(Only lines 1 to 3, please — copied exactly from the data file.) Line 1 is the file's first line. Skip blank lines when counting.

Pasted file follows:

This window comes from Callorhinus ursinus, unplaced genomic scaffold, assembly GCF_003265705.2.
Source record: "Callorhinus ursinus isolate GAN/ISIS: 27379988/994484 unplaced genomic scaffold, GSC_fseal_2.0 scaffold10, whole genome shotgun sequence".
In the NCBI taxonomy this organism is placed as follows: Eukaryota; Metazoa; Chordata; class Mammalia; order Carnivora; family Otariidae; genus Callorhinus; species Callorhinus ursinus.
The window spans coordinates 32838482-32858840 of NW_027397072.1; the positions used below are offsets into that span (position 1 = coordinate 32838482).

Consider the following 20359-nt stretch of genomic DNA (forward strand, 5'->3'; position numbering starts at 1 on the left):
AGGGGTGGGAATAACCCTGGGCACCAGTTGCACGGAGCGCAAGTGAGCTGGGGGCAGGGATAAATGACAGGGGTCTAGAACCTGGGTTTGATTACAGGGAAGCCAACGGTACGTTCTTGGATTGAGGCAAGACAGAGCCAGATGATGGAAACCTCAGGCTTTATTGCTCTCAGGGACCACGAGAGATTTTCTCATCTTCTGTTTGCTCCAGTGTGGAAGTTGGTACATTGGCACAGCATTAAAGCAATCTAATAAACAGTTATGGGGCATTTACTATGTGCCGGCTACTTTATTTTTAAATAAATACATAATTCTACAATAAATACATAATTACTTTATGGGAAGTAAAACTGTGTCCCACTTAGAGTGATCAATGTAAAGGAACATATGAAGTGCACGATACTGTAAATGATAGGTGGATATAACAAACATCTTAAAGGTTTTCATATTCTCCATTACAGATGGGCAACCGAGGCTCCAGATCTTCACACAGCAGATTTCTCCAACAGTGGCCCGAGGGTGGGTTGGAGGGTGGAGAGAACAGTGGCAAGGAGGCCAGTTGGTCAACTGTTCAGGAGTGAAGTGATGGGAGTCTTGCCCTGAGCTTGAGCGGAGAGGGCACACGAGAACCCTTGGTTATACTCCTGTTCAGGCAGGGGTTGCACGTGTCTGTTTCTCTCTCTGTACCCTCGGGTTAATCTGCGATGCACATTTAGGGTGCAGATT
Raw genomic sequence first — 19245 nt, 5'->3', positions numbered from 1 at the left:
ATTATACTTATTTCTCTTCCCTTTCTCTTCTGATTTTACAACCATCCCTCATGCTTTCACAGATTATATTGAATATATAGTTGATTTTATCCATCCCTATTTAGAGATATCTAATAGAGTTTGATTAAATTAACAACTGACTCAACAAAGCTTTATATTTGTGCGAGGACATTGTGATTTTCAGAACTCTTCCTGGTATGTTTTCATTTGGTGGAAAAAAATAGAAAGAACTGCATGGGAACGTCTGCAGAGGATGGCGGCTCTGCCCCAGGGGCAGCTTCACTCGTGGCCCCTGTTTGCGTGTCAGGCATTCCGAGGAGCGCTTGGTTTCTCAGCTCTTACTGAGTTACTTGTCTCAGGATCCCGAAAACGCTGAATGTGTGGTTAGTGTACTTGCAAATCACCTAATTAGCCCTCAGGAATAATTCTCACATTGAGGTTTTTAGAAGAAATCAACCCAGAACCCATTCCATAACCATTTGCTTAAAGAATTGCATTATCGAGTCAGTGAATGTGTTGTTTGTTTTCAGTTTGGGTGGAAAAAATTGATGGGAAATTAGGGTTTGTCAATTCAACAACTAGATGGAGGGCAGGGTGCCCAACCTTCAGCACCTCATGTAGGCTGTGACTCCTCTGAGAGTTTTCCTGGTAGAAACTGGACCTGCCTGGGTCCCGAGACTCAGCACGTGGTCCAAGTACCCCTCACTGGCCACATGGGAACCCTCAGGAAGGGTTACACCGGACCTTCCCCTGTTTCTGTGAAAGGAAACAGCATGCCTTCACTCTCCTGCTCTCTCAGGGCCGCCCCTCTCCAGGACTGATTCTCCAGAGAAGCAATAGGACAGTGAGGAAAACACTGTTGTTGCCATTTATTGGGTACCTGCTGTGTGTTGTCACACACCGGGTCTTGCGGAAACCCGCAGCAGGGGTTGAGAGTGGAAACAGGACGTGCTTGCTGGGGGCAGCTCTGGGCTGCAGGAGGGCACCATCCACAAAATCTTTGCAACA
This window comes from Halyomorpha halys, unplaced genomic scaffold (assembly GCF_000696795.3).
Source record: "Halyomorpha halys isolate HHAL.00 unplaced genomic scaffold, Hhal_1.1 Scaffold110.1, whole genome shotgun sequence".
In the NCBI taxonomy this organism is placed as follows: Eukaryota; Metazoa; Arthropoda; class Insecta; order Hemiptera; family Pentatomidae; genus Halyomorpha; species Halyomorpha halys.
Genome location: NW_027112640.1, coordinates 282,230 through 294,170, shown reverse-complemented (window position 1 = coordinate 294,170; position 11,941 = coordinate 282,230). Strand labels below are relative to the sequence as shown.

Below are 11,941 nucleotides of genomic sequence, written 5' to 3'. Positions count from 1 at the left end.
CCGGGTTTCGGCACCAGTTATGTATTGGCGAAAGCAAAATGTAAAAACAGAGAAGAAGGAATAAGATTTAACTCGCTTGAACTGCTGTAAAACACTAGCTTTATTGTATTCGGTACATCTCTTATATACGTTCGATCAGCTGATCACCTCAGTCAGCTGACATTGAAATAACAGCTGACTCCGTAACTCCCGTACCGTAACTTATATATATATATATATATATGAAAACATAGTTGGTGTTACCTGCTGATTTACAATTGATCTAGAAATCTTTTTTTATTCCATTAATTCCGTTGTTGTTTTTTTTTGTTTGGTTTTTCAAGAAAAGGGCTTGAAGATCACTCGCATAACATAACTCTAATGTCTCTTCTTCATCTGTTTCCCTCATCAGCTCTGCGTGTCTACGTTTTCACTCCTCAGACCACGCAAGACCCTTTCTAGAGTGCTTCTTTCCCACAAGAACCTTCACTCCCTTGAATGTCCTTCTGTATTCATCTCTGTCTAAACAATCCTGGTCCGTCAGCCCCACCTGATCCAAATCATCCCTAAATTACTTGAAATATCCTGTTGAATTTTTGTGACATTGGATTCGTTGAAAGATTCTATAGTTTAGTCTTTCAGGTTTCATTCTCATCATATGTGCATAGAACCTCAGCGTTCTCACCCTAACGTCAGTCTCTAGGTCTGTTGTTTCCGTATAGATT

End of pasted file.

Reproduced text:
This window comes from Callorhinus ursinus, unplaced genomic scaffold, assembly GCF_003265705.2.
Source record: "Callorhinus ursinus isolate GAN/ISIS: 27379988/994484 unplaced genomic scaffold, GSC_fseal_2.0 scaffold10, whole genome shotgun sequence".
In the NCBI taxonomy this organism is placed as follows: Eukaryota; Metazoa; Chordata; class Mammalia; order Carnivora; family Otariidae; genus Callorhinus; species Callorhinus ursinus.